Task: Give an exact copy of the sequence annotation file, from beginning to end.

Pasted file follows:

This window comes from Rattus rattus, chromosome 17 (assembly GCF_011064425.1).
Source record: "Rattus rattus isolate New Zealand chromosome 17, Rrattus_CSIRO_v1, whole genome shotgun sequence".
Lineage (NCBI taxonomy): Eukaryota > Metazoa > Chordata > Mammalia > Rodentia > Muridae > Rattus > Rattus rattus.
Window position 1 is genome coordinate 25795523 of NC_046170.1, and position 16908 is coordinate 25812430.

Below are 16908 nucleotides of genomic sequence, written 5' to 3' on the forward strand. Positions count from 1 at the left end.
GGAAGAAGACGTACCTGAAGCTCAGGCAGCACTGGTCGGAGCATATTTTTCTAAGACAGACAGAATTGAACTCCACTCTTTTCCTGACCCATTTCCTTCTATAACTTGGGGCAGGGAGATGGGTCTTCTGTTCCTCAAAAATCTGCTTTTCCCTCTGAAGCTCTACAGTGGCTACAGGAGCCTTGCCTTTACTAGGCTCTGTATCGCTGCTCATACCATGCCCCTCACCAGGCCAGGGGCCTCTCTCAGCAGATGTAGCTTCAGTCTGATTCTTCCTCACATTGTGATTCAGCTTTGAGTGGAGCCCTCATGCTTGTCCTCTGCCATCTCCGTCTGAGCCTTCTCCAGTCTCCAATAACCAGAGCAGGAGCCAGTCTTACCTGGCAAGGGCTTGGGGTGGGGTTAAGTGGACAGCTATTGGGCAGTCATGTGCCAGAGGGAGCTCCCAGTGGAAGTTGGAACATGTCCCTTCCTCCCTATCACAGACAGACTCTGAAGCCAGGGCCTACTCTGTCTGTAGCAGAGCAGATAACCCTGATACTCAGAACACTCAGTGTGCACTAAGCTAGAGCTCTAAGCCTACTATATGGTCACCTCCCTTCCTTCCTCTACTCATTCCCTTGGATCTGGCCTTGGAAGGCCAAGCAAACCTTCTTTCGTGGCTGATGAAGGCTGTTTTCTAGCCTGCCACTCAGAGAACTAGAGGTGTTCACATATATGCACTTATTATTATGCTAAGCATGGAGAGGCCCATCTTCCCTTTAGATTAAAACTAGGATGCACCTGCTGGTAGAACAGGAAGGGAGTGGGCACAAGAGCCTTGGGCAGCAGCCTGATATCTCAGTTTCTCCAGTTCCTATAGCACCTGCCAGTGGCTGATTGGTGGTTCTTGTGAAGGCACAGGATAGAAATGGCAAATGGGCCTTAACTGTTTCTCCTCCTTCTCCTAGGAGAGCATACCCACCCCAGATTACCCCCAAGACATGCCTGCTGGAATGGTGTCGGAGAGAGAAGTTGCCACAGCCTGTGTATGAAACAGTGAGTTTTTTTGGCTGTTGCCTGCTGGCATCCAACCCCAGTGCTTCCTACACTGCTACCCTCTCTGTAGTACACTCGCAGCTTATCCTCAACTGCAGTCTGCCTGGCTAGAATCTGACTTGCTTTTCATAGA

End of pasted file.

This window comes from Rattus rattus, chromosome 17 (assembly GCF_011064425.1).
Source record: "Rattus rattus isolate New Zealand chromosome 17, Rrattus_CSIRO_v1, whole genome shotgun sequence".
Lineage (NCBI taxonomy): Eukaryota > Metazoa > Chordata > Mammalia > Rodentia > Muridae > Rattus > Rattus rattus.
Window position 1 is genome coordinate 25795523 of NC_046170.1, and position 16908 is coordinate 25812430.

Below are 16908 nucleotides of genomic sequence, written 5' to 3' on the forward strand. Positions count from 1 at the left end.
GGAAGAAGACGTACCTGAAGCTCAGGCAGCACTGGTCGGAGCATATTTTTCTAAGACAGACAGAATTGAACTCCACTCTTTTCCTGACCCATTTCCTTCTATAACTTGGGGCAGGGAGATGGGTCTTCTGTTCCTCAAAAATCTGCTTTTCCCTCTGAAGCTCTACAGTGGCTACAGGAGCCTTGCCTTTACTAGGCTCTGTATCGCTGCTCATACCATGCCCCTCACCAGGCCAGGGGCCTCTCTCAGCAGATGTAGCTTCAGTCTGATTCTTCCTCACATTGTGATTCAGCTTTGAGTGGAGCCCTCATGCTTGTCCTCTGCCATCTCCGTCTGAGCCTTCTCCAGTCTCCAATAACCAGAGCAGGAGCCAGTCTTACCTGGCAAGGGCTTGGGGTGGGGTTAAGTGGACAGCTATTGGGCAGTCATGTGCCAGAGGGAGCTCCCAGTGGAAGTTGGAACATGTCCCTTCCTCCCTATCACAGACAGACTCTGAAGCCAGGGCCTACTCTGTCTGTAGCAGAGCAGATAACCCTGATACTCAGAACACTCAGTGTGCACTAAGCTAGAGCTCTAAGCCTACTATATGGTCACCTCCCTTCCTTCCTCTACTCATTCCCTTGGATCTGGCCTTGGAAGGCCAAGCAAACCTTCTTTCGTGGCTGATGAAGGCTGTTTTCTAGCCTGCCACTCAGAGAACTAGAGGTGTTCACATATATGCACTTATTATTATGCTAAGCATGGAGAGGCCCATCTTCCCTTTAGATTAAAACTAGGATGCACCTGCTGGTAGAACAGGAAGGGAGTGGGCACAAGAGCCTTGGGCAGCAGCCTGATATCTCAGTTTCTCCAGTTCCTATAGCACCTGCCAGTGGCTGATTGGTGGTTCTTGTGAAGGCACAGGATAGAAATGGCAAATGGGCCTTAACTGTTTCTCCTCCTTCTCCTAGGAGAGCATACCCACCCCAGATTACCCCCAAGACATGCCTGCTGGAATGGTGTCGGAGAGAGAAGTTGCCACAGCCTGTGTATGAAACAGTGAGTTTTTTTGGCTGTTGCCTGCTGGCATCCAACCCCAGTGCTTCCTACACTGCTACCCTCTCTGTAGTACACTCGCAGCTTATCCTCAACTGCAGTCTGCCTGGCTAGAATCTGACTTGCTTTTCATAGA